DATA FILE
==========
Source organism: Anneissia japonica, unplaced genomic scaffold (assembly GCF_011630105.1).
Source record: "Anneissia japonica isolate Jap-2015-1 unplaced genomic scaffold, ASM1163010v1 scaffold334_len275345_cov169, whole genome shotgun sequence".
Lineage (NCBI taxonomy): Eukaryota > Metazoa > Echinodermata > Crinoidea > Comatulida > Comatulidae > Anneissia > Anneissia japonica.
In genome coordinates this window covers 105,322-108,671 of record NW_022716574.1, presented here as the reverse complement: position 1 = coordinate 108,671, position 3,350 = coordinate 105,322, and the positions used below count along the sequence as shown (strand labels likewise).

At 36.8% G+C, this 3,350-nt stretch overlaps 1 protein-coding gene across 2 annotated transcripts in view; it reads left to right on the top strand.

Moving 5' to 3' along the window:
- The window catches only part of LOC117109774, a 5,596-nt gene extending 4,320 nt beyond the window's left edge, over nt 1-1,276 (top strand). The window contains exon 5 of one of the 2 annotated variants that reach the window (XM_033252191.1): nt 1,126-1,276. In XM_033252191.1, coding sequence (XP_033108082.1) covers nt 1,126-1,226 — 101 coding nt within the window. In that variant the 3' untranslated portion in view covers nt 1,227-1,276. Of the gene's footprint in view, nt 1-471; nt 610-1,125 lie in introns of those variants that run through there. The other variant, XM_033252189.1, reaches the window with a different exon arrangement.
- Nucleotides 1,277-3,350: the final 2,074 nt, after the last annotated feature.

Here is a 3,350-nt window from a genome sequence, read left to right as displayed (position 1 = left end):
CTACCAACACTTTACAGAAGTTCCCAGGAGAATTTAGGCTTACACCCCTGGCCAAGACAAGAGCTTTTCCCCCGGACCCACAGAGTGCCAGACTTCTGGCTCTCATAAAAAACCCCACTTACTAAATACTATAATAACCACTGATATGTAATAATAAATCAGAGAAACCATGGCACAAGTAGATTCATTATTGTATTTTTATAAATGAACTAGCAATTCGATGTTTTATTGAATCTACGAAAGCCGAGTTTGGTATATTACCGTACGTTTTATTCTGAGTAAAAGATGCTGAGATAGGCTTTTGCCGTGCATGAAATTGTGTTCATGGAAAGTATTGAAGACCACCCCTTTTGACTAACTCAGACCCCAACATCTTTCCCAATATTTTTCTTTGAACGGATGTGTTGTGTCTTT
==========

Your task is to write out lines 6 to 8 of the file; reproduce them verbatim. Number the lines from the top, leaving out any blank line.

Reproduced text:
Moving 5' to 3' along the window:
- The window catches only part of LOC117109774, a 5,596-nt gene extending 4,320 nt beyond the window's left edge, over nt 1-1,276 (top strand). The window contains exon 5 of one of the 2 annotated variants that reach the window (XM_033252191.1): nt 1,126-1,276. In XM_033252191.1, coding sequence (XP_033108082.1) covers nt 1,126-1,226 — 101 coding nt within the window. In that variant the 3' untranslated portion in view covers nt 1,227-1,276. Of the gene's footprint in view, nt 1-471; nt 610-1,125 lie in introns of those variants that run through there. The other variant, XM_033252189.1, reaches the window with a different exon arrangement.
- Nucleotides 1,277-3,350: the final 2,074 nt, after the last annotated feature.